"Several little galaxies are visible in the background," notes Chumack. "Look below the comet's tail."

Comet Lovejoy enjoys minor fame for the method of its discovery. Australian Terry Lovejoy found it two months ago using no telescope, only a digital camera (a Canon 350D). The comet's green head, glowing about as brightly as an 8th magnitude star, is one and a half times wider than the giant planet Jupiter. This comet is big!

You can find Comet Lovejoy this week gliding through the constellation Draco, high in the northern sky after sunset. A good night is May 14th when Lovejoy passes right by the 2nd magnitude star eta Draconis. The star will guide you to the comet. Sky maps: May 12, 13, 14, 15.

more images: from Mike Holloway of Van Buren, Arkansas

Potentially Hazardous Asteroids (PHAs) are space rocks larger than approximately 100m that can come closer to Earth than 0.05 AU. None of the known PHAs is on a collision course with our planet, although astronomers are finding new ones all the time.

On 13 May 2007 there were 861 known Potentially
Hazardous Asteroids

April 2007 Earth-asteroid encounters




2007 DS84

Apr. 14

16 LD


325 m
2007 GU1

Apr. 16

2.1 LD


45 m
2007 HA

Apr. 17

6.5 LD


300 m
Notes: LD is a "Lunar Distance." 1 LD = 384,401 km, the distance between Earth and the Moon. 1 LD also equals 0.00256 AU. MAG is the visual magnitude of the asteroid on the date of closest approach.

Essential Web Links

NOAA Space Environment Center -- The official U.S. government bureau for real-time monitoring of solar and geophysical events, research in solar-terrestrial physics, and forecasting solar and geophysical disturbances.

Atmospheric Optics -- the first place to look for information about sundogs, pillars, rainbows and related phenomena.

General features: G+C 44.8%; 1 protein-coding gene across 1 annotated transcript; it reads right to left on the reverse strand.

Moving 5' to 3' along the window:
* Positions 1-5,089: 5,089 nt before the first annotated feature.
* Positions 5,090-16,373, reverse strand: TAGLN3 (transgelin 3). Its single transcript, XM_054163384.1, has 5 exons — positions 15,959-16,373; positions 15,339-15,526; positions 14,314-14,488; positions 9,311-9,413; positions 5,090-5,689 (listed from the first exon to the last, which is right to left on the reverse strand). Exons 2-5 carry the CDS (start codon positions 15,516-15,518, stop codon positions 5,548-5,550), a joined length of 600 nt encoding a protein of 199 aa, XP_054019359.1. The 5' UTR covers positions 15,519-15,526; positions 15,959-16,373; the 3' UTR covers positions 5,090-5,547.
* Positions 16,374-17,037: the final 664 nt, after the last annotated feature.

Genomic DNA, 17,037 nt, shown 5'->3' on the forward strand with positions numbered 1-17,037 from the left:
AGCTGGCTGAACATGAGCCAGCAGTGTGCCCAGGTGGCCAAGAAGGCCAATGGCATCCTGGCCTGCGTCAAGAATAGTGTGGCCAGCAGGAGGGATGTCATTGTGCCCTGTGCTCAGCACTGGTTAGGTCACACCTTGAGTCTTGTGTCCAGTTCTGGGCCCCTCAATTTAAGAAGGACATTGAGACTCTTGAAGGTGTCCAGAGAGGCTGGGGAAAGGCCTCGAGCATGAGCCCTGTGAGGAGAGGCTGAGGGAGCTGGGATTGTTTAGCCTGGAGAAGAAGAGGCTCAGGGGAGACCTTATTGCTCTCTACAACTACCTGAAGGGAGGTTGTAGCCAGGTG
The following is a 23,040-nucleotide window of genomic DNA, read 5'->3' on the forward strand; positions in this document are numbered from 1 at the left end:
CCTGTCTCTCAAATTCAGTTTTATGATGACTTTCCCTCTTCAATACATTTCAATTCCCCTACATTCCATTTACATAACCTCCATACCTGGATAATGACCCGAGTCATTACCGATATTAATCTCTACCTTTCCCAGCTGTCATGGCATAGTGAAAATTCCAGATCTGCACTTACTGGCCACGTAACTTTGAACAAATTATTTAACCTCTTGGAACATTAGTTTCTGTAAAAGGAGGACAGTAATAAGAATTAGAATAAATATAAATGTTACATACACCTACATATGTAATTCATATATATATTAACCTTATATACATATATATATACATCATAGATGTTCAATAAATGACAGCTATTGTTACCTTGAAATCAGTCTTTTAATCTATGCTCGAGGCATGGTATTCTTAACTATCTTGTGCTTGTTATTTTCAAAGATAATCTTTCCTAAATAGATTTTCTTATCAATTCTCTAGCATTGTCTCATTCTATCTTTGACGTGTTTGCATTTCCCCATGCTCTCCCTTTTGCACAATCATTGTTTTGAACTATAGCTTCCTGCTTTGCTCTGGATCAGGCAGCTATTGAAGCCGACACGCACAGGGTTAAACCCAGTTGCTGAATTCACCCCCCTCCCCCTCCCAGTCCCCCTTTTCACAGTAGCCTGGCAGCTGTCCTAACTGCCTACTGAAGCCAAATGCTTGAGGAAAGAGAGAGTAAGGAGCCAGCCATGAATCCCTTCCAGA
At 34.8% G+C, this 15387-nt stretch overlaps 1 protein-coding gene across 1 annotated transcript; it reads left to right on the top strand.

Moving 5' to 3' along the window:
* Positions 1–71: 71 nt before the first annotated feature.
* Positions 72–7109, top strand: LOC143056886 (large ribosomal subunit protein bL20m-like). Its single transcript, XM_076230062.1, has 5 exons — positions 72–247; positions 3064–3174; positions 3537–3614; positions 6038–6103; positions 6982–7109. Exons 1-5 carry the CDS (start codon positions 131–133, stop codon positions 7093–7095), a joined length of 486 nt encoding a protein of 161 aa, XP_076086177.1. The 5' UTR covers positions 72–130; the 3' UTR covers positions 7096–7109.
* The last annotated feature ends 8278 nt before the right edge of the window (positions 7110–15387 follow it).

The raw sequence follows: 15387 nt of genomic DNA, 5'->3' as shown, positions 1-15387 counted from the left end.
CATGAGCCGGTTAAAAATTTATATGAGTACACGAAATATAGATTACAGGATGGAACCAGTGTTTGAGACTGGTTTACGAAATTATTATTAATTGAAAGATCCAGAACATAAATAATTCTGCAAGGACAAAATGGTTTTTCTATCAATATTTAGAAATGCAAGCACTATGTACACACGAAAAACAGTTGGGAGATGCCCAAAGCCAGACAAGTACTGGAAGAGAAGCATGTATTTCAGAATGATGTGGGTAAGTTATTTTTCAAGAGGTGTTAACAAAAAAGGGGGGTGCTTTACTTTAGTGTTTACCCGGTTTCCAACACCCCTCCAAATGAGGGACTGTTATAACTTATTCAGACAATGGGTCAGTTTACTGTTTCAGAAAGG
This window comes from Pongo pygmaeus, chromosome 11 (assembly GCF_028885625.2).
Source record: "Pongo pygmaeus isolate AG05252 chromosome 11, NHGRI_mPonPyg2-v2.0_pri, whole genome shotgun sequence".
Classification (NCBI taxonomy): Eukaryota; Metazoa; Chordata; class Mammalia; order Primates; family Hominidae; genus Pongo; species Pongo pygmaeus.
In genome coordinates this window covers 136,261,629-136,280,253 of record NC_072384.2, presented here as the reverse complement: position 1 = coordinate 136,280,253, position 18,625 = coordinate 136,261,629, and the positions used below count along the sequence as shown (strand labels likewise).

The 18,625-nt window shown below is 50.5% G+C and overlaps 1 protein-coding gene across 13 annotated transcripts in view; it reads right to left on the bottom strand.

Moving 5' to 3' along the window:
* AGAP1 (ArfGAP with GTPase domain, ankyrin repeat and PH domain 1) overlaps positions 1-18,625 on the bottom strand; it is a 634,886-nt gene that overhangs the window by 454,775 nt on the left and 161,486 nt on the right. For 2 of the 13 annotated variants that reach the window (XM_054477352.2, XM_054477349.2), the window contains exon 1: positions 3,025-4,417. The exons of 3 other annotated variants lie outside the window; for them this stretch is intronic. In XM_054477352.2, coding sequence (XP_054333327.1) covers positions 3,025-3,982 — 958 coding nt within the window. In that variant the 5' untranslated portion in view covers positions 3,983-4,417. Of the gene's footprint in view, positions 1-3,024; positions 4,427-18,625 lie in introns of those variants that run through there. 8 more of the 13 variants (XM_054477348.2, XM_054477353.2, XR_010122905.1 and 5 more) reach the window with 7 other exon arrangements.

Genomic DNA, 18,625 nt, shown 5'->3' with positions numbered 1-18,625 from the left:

Solar and Heliospheric Observatory -- Realtime and archival images of the Sun from SOHO. (European Mirror Site)

Daily Sunspot Summaries -- from the NOAA Space Environment Center.

Current Solar Images -- from the National Solar Data Analysis Center

Recent Solar Events -- a summary of current solar conditions from

What is the Magnetosphere?

The Lion Roars -- visit this site to find out what the magnetosphere sounds like.

List of Potentially Hazardous Asteroids -- from the Harvard Minor Planet Center.

Observable Comets -- from the Harvard Minor Planet Center.

Real-time Solar Wind Data -- from NASA's ACE spacecraft.

How powerful are solar wind gusts? Not very! Read this story from Science@NASA.

More Real-time Solar Wind Data -- from the Solar and Heliospheric Observatory Proton Monitor.

Lists of Coronal Mass Ejections -- from 1996 to 2006

Mirages: Mirages in Finland; An Introduction to Mirages;

NOAA Solar Flare and Sunspot Data: 1994, 1995, 1996, 1997, 1998, 1999; 2000; 2001; 2002; 2003; 2004; 2005; Jan-Mar 2006; Apr-Jun 2006; Jul-Sep 2006; Oct-Dec 2006.

This site is penned daily by Dr. Tony Phillips: email